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Russia, China And U.S. Condemn North Korea's Nuclear Test Claims

South Koreans watch a report on North Korea's TV announcement that it had successfully conducted a hydrogen bomb test. North Korea's neighbors have condemned the nuclear test, which is still being verified.

With North Korea announcing it conducted a nuclear test of a hydrogen bomb, China, India, Russia and other nations are condemning the move. The U.S. says it has yet to verify the claim, but it also reiterated its stance that North Korea can't be allowed to become a nuclear state.

News of the test was announced via state-owned Korean Central Television, which reports that North Korean leader Kim Jong Un personally ordered the test in December and gave final approval over the weekend. Last month, Kim said his country has developed a hydrogen bomb; experts remain skeptical of that claim.

In North Korea, the news was deemed vital enough to warrant bringing veteran news announcer Ri Chun-hee, famed for her proud and powerful delivery, out of retirement.

Here's a quick rundown of international reactions:

UN Security Council President Elbio Rosselli of Uruguay says, "The members of the Security Council strongly condemn this test, which is a clear violation of Security Council resolutions" from 2006, 2009, and 2013. Noting that the council had promised "further significant measures" if another test were performed, Rosselli added that the member nations "will begin to work immediately on such measures in a new Security Council resolution."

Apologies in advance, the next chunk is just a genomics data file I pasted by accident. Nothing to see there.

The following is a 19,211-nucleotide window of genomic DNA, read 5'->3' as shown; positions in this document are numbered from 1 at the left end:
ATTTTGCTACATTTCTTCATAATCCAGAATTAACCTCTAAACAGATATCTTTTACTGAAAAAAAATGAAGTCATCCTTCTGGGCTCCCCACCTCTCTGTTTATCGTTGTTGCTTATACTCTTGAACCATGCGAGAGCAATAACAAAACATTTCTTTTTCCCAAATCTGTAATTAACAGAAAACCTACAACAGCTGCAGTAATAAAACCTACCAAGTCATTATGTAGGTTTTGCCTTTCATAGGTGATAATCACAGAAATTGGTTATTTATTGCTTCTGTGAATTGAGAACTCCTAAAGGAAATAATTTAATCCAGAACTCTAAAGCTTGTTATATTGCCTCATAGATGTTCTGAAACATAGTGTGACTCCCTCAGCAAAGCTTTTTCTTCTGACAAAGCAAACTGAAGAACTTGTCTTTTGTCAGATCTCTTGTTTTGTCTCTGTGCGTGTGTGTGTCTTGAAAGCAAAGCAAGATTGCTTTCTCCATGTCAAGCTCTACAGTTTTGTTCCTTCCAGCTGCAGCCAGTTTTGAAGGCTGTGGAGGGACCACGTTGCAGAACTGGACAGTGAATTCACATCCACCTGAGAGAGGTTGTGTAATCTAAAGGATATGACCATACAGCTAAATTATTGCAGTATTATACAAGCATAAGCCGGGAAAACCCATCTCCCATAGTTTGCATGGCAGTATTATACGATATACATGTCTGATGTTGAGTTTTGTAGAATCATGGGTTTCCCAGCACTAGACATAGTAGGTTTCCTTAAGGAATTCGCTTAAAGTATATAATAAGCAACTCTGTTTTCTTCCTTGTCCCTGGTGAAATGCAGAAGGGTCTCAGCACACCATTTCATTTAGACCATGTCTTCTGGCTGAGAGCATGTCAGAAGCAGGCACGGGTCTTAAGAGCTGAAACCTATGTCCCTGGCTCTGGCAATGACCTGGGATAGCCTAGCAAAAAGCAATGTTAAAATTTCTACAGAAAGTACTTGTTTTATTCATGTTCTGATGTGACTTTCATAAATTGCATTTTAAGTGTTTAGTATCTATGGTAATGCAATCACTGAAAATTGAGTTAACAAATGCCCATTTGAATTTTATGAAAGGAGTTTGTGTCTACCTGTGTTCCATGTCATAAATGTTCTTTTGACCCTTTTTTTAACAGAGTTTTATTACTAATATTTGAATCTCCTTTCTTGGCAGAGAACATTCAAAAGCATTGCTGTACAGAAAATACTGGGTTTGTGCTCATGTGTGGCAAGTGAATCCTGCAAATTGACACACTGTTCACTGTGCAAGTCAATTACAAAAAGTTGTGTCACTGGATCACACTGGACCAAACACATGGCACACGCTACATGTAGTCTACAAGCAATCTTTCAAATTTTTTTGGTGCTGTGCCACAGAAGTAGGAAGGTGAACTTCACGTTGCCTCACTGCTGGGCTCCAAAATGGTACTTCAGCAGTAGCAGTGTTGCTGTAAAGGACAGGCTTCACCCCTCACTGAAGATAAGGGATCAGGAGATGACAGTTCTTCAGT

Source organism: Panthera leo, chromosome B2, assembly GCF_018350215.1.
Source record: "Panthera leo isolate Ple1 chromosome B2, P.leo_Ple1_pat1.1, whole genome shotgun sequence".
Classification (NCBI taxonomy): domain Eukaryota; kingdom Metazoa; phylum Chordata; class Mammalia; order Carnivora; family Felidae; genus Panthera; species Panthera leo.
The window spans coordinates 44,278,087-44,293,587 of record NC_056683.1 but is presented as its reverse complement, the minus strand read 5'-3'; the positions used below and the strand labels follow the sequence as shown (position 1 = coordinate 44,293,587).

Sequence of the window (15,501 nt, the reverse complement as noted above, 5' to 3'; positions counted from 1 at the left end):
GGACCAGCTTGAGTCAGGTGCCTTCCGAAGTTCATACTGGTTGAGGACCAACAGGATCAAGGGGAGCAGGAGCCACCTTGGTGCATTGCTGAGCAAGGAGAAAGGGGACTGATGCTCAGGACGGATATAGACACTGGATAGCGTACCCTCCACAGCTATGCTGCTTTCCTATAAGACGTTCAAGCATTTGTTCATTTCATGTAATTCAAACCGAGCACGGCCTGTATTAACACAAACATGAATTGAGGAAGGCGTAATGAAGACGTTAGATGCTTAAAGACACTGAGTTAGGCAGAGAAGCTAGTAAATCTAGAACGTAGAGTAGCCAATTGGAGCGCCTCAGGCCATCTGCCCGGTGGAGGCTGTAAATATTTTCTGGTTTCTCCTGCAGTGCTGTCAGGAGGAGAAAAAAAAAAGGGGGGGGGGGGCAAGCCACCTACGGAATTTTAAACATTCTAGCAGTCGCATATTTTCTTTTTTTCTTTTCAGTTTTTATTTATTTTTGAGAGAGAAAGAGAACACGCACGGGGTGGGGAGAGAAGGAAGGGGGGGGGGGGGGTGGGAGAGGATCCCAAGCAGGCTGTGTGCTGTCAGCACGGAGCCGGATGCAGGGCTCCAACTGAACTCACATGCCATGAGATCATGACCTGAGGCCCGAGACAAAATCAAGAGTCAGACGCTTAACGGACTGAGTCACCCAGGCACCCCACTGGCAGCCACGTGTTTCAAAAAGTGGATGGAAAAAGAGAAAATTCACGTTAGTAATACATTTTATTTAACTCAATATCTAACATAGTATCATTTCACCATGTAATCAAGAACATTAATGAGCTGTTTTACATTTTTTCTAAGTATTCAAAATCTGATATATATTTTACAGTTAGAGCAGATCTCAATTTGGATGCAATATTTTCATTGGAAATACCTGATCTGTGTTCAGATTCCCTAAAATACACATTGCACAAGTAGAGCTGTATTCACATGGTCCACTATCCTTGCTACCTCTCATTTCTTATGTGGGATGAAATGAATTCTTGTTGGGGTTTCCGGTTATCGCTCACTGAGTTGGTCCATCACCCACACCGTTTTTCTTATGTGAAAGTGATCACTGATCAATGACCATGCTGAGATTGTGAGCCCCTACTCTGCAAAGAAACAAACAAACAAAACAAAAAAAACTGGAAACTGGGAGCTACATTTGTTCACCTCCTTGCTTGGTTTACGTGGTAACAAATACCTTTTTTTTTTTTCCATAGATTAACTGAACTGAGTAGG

South Korea will "make sure that North Korea pays the corresponding price for the nuclear test," President Park Geun-hye said in a National Security Council meeting Wednesday, according to Yonhap News.

"China 'firmly opposes' the latest nuclear test conducted by the Democratic People's Republic of Korea (DPRK), according to a statement on Wednesday from the Chinese Foreign Ministry." — state-run Xinhua News.

UN Secretary-General Ban Ki-moon says, "I condemn it unequivocally." The head of the UN's International Atomic Energy Agency says the test is "deeply regrettable."

Japan's Prime Minister Shinzo Abe called the test "totally unacceptable," saying it "constitutes a grave threat to Japan's security" and violates U.N. Security Council resolutions.

A U.S. State Department spokesperson says this would be North Korea's fourth nuclear test, adding, "We have consistently made clear that we will not accept it as a nuclear state."

Russia's foreign ministry says that if the test is confirmed, it would be a new step for Pyongyang and a "flagrant violation of international law" that stand to aggravate tensions on the Korean peninsula.

From India's Ministry of External Affairs: "It is a matter of deep concern that DPRK has again acted in violation of its international commitments in this regard. We call upon DPRK to refrain from such actions which adversely impact on peace and stability in the region. Our concerns about proliferation links between North East Asia and our neighbourhood are well-known."

European Union Commission Vice President Federica Mogherini says: "If confirmed, this action would represent a grave violation of the DPRK's international obligations not to produce or test nuclear weapons, as determined by several United Nations Security Council Resolutions, and a threat to the peace and security of the entire North East Asia region."

As NPR's Elise Hu reported for the Two-Way Tuesday night:

"The announcement followed a magnitude 5.1 earthquake that shook near the rogue nation's nuclear test site, Pyunggye-ri, at 10 a.m. local time.

"The hydrogen bomb test was 'an act of self defense' against foreign threats, the announcement from the North said. 'We've joined the rank of nations with nuclear weapons. We won't use the nuclear weapon as long as there's no invasion of our autonomy.' "

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